941 (earliest known date);1131 (new basilica erected);1453 (Gothic annex added)
Johanniskirche (St. John's Church) is Magdeburg's oldest parish church. Official documents give testimony to the fact that a church stood there in 941. In 1131, a three-nave and cross-shaped basilica was erected in Romanesque style on the church site and in the course of the 13th century two Romanesque towers were added to the building. The late Gothic annex dates back to 1453.
The history of the church was marked by many changes. St. John's fell victim to many city fires and was destroyed by war. The ruin was left as it was to recall the terror of the war. However, on January 16, 1991 a committee was created to promote the restoration of the church. In 1999 the building was roofed again. Today St. John's Church is open to the public and has become a popular venue for a wide variety of unusual events - http://12hundert.magdeburg.de/english/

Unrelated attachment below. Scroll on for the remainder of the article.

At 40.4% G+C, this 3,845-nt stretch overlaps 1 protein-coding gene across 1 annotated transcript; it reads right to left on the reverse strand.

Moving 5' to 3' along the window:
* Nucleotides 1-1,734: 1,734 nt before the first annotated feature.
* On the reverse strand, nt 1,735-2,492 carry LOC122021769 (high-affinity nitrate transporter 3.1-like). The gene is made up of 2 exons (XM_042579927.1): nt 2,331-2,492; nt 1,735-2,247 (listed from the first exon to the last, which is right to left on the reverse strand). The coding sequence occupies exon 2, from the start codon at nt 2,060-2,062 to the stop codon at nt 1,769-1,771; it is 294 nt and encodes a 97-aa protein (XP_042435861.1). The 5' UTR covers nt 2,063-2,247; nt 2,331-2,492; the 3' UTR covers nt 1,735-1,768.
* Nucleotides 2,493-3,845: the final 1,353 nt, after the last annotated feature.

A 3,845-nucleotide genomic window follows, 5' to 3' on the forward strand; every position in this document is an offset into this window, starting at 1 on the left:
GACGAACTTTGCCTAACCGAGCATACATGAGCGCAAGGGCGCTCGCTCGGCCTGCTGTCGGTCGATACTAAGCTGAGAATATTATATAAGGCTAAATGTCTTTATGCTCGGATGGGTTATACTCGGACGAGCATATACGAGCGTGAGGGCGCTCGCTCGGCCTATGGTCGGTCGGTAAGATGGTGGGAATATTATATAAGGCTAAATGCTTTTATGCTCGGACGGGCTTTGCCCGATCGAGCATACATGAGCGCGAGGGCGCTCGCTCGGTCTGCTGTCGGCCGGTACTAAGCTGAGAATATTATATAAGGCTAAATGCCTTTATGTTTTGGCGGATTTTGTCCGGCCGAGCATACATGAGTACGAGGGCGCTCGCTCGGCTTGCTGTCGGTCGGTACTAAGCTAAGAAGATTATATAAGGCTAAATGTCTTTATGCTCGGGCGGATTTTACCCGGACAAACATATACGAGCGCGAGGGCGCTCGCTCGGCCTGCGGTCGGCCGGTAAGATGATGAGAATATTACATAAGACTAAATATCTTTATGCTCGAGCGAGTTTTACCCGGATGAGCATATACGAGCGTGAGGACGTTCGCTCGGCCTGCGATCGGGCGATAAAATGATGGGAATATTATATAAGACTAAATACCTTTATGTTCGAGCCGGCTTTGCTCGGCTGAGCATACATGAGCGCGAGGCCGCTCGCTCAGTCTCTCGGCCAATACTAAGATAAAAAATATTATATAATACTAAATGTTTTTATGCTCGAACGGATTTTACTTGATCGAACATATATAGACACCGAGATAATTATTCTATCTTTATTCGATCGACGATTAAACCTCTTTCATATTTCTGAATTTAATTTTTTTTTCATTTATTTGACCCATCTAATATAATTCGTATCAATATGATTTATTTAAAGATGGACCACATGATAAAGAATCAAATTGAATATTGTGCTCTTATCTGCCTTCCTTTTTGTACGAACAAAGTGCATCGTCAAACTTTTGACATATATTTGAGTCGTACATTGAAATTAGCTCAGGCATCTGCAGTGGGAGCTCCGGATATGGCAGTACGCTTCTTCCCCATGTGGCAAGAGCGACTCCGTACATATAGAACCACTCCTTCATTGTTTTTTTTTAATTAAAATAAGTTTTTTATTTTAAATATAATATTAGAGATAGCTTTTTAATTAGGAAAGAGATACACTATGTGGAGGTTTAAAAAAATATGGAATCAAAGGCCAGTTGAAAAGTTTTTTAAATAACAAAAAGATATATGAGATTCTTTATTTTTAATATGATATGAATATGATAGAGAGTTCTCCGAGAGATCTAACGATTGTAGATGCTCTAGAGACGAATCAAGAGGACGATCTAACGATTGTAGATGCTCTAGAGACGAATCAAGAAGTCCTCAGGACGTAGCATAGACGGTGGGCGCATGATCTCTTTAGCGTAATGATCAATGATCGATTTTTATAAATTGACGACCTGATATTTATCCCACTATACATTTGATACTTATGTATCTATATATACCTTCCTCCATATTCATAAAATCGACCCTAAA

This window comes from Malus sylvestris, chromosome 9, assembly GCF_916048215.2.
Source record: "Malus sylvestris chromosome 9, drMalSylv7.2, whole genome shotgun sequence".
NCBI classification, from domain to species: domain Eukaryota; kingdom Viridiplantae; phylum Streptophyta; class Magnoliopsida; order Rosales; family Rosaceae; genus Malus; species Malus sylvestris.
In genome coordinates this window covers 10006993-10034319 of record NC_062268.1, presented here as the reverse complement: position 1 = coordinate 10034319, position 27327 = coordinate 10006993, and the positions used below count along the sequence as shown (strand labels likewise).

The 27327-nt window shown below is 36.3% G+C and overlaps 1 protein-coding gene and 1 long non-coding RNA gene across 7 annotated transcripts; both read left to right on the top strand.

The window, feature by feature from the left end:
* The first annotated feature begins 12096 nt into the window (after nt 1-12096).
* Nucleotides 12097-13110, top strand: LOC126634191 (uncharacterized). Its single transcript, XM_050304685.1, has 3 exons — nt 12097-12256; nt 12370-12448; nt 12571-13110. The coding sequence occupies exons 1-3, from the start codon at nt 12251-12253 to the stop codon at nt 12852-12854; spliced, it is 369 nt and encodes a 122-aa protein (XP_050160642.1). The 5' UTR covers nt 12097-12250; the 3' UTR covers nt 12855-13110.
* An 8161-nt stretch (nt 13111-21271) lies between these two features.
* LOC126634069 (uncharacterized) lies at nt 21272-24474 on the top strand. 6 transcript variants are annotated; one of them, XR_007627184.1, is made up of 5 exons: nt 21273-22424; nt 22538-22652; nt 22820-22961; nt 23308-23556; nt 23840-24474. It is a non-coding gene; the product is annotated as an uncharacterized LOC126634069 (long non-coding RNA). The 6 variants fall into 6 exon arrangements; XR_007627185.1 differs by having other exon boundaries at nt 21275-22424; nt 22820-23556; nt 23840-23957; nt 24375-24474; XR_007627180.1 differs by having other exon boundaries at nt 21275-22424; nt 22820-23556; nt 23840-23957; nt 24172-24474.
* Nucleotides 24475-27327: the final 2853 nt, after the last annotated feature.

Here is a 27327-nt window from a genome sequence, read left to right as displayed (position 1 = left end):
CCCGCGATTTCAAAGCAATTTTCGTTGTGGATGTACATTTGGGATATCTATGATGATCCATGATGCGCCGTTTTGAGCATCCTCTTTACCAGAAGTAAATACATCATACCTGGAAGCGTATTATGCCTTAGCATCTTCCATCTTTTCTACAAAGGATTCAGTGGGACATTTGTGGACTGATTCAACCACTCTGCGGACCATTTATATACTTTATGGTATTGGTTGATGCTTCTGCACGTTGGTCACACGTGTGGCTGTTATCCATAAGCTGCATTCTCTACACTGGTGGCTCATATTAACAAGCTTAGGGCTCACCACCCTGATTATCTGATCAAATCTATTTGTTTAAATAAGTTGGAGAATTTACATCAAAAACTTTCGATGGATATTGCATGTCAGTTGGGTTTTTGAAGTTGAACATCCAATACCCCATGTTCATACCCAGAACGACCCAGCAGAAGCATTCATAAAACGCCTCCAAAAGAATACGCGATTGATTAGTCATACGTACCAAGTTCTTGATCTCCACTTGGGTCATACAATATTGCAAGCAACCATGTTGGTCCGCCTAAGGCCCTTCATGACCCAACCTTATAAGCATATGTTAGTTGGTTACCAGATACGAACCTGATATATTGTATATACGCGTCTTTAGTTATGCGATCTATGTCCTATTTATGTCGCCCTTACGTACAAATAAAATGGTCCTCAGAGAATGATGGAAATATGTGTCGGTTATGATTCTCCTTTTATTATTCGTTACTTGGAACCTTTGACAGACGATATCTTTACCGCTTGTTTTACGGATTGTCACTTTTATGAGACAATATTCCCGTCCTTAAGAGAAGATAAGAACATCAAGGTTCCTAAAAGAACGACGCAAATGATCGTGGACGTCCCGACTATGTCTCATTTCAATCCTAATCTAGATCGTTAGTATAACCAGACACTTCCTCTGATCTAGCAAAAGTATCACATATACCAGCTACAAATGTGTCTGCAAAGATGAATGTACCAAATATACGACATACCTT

The church is remarkable with the west entrance portal with bronze door created by Heinrich Apel in 1983 for remembering at the destruction (as in this image). Before that he also created two sculptures in front of the church door: Trümmerfrau (Ruins Woman) and Mutter mit Kind (Mother with Child).
Keywords: Germany, Saxony-Anhalt, Magdeburg (national district), Magdeburg, Magdeburger, sculpture, reliefs, ceremonial and/or religious structures, doors. Submitted by Hazel Morrow-Jones.